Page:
I have an idea for a new regular feature here on Studio ‘g’ that I would love to know if you like or would participate in.
Above all things I want this site to be as useful and inspirational to you as it is to me. And I also know that you all come here for a variety of reasons. Some of you are professionals in this industry and some of you are beginning gardeners and then many others lie somewhere in between. I’m hoping that this will find appeal to all of you.
Hannah McVicar’s prints seemed like the perfect accompaniment to what I am proposing. They are beautiful, inspirational (often featured in the beautiful pages of Gardens Illustrated) they are generally of plants and planting plans. Hannah is the daughter of widely respected herb garden expert Jekka McVicar. If you love Hannah’s images as much as I do, you can see many more products with her artwork at her website.
But it is planting plans that I want to get at. When I was in design school, we had to create planting plans as trainee designers that would perhaps be the basis by which we might build not only our own style, but also the foundations of a working business practice. These planting plans were tools for us designers to start with when creating something new for a client and were meant to use tried and true varieties as well as stylistically appropriate and unique blends of plants. They were to be something that we might use again and again as a particular set of site conditions presented itself. I found them tremendously useful and as I ran my own business, I developed (as really any successful designer might do) many more typical ‘Rochelle Greayer style’ planting plans.
These plans are part of a designers signature and they the basis by which we come to know the work of the best designers among us.
So, why not share them….at least just a little? (I’m not proposing giving away services so much as hoping you might want to share a bit so people know what you do and what makes you special).
As a designer, it is hard to get the word out about your work, it’s quality and what makes you unique and just right for the jobs you want. And if you are in the market for hiring it can be hard to find that right match designer for your project….and then there are those who want to continually get our own hands dirty and need some plant-spiration (I’m raising my own hand on this even though I fall into the category of pro).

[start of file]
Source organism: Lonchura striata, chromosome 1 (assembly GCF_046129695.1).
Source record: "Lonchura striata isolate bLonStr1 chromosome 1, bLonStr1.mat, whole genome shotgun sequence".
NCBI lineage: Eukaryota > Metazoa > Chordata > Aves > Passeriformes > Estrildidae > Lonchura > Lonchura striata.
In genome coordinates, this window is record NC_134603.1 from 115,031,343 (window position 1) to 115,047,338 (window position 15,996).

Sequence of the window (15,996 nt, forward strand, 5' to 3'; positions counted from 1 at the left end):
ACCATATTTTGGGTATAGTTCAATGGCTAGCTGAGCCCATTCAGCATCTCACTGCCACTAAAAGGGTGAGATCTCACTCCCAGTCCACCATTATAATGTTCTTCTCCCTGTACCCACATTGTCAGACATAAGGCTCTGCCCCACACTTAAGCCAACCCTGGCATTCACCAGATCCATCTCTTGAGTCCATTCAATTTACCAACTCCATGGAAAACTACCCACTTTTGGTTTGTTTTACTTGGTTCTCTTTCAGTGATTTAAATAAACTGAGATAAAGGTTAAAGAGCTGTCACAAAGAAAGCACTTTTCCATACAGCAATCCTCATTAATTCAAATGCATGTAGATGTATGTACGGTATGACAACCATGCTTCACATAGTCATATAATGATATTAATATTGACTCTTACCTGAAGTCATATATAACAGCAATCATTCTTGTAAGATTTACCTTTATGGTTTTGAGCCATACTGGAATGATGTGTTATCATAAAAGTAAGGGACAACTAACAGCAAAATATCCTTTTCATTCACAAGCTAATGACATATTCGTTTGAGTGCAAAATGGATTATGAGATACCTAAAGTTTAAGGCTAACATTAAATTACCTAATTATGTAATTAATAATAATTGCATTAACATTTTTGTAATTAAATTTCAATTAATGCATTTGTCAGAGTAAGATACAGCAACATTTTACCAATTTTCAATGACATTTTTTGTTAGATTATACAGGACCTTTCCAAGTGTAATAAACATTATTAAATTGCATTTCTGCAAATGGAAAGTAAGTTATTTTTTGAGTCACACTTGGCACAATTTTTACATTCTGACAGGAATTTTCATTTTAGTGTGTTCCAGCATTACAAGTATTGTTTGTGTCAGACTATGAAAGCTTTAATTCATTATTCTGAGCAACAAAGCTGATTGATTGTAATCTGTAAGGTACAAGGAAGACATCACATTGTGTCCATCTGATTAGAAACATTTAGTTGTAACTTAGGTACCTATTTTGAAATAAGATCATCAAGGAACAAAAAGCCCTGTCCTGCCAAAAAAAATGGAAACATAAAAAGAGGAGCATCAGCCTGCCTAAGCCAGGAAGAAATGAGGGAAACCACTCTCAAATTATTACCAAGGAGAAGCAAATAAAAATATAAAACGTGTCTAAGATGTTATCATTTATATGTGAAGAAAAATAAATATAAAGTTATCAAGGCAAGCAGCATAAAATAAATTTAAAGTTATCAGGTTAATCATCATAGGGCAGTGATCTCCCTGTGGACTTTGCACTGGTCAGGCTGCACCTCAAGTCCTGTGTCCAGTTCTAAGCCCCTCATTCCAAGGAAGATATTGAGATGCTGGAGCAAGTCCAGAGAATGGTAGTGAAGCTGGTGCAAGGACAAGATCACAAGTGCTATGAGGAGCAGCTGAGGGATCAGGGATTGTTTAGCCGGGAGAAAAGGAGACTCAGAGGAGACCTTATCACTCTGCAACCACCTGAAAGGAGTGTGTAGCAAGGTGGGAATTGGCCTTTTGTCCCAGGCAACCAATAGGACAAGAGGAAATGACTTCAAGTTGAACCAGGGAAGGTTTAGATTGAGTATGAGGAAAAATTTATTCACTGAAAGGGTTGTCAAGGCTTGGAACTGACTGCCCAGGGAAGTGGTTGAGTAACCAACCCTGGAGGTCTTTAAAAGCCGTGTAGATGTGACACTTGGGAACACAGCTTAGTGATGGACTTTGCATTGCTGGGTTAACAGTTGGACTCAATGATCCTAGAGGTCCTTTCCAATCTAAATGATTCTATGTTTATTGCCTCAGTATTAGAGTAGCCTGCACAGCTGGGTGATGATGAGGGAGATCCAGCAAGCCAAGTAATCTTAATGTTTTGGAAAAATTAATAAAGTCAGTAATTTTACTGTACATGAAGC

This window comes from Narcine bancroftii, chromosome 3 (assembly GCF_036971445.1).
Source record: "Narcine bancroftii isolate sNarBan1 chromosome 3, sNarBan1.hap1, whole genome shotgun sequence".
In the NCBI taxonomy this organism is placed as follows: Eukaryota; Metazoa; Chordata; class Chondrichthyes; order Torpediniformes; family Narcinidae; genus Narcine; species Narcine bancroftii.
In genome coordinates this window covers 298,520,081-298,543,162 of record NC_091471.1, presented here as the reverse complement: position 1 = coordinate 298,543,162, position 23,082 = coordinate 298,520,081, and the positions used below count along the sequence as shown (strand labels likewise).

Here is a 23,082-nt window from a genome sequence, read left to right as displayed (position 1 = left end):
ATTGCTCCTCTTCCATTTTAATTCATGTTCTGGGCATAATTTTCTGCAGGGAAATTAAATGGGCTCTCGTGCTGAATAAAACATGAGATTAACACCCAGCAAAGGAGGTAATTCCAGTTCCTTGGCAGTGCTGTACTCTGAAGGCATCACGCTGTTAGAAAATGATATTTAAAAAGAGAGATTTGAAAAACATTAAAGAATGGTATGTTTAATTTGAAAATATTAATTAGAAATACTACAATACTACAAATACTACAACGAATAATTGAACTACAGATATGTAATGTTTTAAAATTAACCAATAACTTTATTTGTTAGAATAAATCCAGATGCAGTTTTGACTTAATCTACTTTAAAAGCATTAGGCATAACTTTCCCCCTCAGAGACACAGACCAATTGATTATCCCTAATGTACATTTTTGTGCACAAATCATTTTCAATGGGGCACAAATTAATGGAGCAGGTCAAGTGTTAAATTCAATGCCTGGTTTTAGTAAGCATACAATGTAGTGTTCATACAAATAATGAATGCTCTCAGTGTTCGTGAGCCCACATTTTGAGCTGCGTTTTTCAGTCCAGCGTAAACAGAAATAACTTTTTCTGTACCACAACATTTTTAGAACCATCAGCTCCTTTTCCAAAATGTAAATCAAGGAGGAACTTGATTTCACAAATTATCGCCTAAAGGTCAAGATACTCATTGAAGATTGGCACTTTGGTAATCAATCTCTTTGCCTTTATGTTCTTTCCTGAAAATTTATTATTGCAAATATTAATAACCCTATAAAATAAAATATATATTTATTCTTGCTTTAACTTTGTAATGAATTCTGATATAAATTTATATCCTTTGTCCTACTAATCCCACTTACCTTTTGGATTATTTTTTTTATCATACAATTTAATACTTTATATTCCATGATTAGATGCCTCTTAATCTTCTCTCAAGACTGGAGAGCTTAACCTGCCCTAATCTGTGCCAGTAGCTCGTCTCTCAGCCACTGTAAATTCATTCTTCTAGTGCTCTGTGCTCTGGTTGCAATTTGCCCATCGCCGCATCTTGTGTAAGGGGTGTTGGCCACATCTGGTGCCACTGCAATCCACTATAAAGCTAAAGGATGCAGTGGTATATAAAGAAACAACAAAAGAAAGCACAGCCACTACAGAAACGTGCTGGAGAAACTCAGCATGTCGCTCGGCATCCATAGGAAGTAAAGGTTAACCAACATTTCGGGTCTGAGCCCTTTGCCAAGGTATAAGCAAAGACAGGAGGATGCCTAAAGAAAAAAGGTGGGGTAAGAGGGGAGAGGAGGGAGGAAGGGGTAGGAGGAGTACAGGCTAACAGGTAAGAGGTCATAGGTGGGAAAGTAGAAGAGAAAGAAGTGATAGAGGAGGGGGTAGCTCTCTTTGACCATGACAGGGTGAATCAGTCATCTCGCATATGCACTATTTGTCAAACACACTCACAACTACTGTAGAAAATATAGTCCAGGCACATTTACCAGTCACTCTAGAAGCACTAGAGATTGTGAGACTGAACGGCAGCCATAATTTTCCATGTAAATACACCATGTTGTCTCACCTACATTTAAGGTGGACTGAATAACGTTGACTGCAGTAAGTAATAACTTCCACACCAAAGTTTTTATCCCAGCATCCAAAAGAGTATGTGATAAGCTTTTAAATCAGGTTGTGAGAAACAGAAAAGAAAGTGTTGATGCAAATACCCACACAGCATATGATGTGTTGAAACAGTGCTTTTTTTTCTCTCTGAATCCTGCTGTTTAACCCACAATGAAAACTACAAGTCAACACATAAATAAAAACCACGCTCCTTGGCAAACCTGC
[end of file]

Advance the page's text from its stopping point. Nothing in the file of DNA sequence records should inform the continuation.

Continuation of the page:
So here is my thought — if you are a designer and want to share a planting plan here on studio ‘g’ drop me a note. In exchange for sharing, you will of course have use of this platform (~8000 pageviews per day at the moment) and you can share a small piece of your work (one distinctive planting plan). We will make sure to mention your website, where you are, and any other projects your might have going on – and you can use the opportunity to showcase your beautiful illustration, your imaginary planting plans (or maybe something from a past project that just plain worked well), and we will all benefit a bit from getting to know you and your inspiration and particular style.
I’ve created a permanent page where we will list these posts and as the participation grows we will try to organize them as sensibly as possible (by region, by type or planting, by designer name, by planting conditions — whatever makes sense). Everybody wins (designers get exposure, recognition, inbound links and everyone else gets to learn a little something) — right?
I will dig out a few of my own to get us start next week — (I warn you – they are not as pretty as hannah’s work – so don’t go feeling all shy about your work either – we all have our style and it is all interesting) and I hope you will all join in.
In the mean time — let me know what you think of this — useful? Suggestions for making it better?
BTW — I have a pinterest board related to all this that you might want to check out — it all about Botanical Illustration — they are things that make me oooohh and ahhhh — I’m hoping that through this regular column I might find some more pinnable images.
images from Hannah McVicar
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